As summer sets in (not that you could tell, in Vermont), I’ve found myself with even less time for blogging than during the year. It turns out that, as a PhD student, I’m expected to write a proposal and other nonsense that I just didn’t bargain for. So I’ve been sitting in my office, wondering if sensory perception is, indeed, a constructed social operation or a passive query of an objective mental process, and not really making very many cocktails. I mean, I have been, but mostly, you know, Old Fashioneds, Tom Collins(es), Negronis (best summer cocktail ever?), and so on. And drinking a hell of a lot of wine, in preparation for a trip to the old country.
I was incredibly pleased, however, to receive my second-ever care package of bitters from my aunt and uncle, who make their home in the bibulously enviable geographic location of Portland, OR. It’s funny how, about year from the last package, the selection of bitters available has grown almost exponentially.
Unlike last time, I at least had a hint that these were on their way, as my uncle and mother had called up from the store to check my requests. The only request I remember making was for the Scrappy’s Celery Bitters, which I did indeed receive. The package of Scrappy’s that I received a year ago have been in heavy rotation, and I’ve come to rely on their complex-but-true-to-label flavors. The celery bitters are likewise intensely celery-ish, with a salty, gamy edge that I look forward to working into savory drinks (hello, Palo Cortado sherries). They are a definite step up from the Bitter Truth Celery Bitters, which to my palate seem to have more chamomile than celery (not that they don’t have their uses).
Besides the Scrappy’s Celery Bitters, I received two bottles of Bob’s Bitters. I never expected to actually get to try Bob’s Bitters; they’re made in the UK, and, while I read about them years ago on Oh Gosh!, I wasn’t aware they were available stateside. Bob’s Bitters are single-flavor bitters, much like Scrappy’s, but even more focused. I got Cardamon [sic] and Liquorice. While the Cardamon might be the most versatile (a good sub for very old-fashioned bitters, which I understand tend to be heavy on cardamom), I think I’m more excited about the Liquorice. Rather than being a clone of Peychaud’s or the Bitter Truth Creole Bitters, the Bob’s Liquorice are earthy, sweet, and bitter, with a flavor that most reminds me of a strong amaro, like Santa Maria al Monte. I think it’ll be really interesting to sub these into cocktails that rely on traditionally anise-based bitters, or perhaps even as an earthier substitute for absinthe. I see them pairing well with Scotch, maybe some homemade cherry brandy. Mm.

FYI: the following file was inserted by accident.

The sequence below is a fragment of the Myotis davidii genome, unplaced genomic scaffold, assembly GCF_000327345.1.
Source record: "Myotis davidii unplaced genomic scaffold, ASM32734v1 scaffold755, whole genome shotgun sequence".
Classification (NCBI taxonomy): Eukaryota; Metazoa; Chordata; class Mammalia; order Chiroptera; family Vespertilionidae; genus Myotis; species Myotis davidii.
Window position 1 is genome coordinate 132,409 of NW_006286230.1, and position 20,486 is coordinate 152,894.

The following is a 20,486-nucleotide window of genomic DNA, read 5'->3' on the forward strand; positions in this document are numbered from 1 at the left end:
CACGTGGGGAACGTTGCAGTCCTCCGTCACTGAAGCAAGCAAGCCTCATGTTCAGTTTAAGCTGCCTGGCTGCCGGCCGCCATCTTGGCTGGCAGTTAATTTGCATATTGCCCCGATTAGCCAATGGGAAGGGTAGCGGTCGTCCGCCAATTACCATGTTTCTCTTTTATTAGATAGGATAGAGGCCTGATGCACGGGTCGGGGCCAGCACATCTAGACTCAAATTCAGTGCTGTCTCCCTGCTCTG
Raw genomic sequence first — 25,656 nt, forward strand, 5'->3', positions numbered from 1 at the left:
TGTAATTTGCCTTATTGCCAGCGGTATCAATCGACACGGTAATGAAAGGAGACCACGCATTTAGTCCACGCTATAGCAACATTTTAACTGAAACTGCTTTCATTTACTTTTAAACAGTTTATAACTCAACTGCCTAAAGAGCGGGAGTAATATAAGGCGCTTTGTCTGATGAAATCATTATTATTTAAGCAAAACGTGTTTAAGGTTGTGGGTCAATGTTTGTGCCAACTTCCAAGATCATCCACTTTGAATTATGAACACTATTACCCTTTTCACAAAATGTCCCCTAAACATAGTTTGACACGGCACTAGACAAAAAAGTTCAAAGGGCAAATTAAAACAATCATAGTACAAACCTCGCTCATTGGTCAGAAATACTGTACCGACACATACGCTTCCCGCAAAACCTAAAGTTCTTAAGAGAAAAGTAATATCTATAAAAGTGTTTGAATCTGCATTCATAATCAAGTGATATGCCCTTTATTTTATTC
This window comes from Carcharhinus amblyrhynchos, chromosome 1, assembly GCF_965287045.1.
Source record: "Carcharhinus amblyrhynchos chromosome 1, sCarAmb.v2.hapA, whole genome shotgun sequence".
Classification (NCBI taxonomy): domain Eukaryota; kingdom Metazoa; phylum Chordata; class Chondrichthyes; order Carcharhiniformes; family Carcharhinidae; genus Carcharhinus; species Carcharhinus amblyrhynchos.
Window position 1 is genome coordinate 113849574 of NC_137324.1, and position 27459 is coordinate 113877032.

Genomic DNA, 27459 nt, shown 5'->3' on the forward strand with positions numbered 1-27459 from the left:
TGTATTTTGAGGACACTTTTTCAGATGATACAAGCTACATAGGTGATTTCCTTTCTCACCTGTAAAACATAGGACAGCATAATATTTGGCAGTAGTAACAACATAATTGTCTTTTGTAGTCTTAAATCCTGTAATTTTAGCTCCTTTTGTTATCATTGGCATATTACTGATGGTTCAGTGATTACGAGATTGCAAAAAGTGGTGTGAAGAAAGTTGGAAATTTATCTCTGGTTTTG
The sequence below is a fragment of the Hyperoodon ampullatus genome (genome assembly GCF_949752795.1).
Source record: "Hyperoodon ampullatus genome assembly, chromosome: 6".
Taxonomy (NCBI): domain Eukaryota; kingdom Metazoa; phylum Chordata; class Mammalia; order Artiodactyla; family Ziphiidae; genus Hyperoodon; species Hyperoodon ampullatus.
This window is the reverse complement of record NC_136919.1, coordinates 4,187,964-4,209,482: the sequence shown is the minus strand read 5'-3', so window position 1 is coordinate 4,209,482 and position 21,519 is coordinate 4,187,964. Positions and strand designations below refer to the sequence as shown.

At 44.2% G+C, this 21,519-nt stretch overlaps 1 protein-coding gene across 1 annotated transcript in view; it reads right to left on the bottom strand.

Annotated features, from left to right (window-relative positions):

Finally, the least traditional bitters I received were Old Man Bitters’ Isaan Another Level Bitters. On the ingredients list for these are fish sauce, kaffir lime leaf, birds’ eye chillis, and sweet soy sauce (among others). I hesitate to count them as bitters, as the most bitter ingredient, burdock root, lends not even a hint of bitterness. They have quite a spicy kick, followed by a hint of savoriness (soy and fish sauce) and a strong citrus note from the kaffir lime and yuzu. I think these might actually have been created with The Roommate in mind.
There was also a small bottle of amazingly tasty Grappa di Chardonnay in the box, but that’s a story for another night.
Anyhow, while I didn’t have the liver capacity to try drinks for all of the bitters tonight, the celery bitters were begging to be used. And so I went to my go-to base for celery: rye whiskey.
Savory Daisy (mine)
- 1 1/2 oz rye whiskey (Redemption Rye)
- 1 oz triple sec (Luxardo Triplum)
- 3/4 oz lemon juice
- 3 dashes celery bitters (Scrappy’s)
Shake with ice. Strain into cocktail glass.
Yeah, that’s about right. I’m not sure that a rye daisy has its own name, but the spiciness of Redemption (man, I love this rye) paired amazingly with the salty, gamey notes of the Scrappy’s Celery Bitters. The Wife thought that it tasted a bit like a recent Last Word (or Periodista, I suppose) variation we tried: the Final Voyage. Certainly, the herbal notes of the celery bitters had a passing resemblance to green Chartreuse, but I didn’t quite see it. I think there might be a name for a bittered whiskey daisy, but it currently escapes me. Still, a nice twist on an old formula, and worth taking for a spin.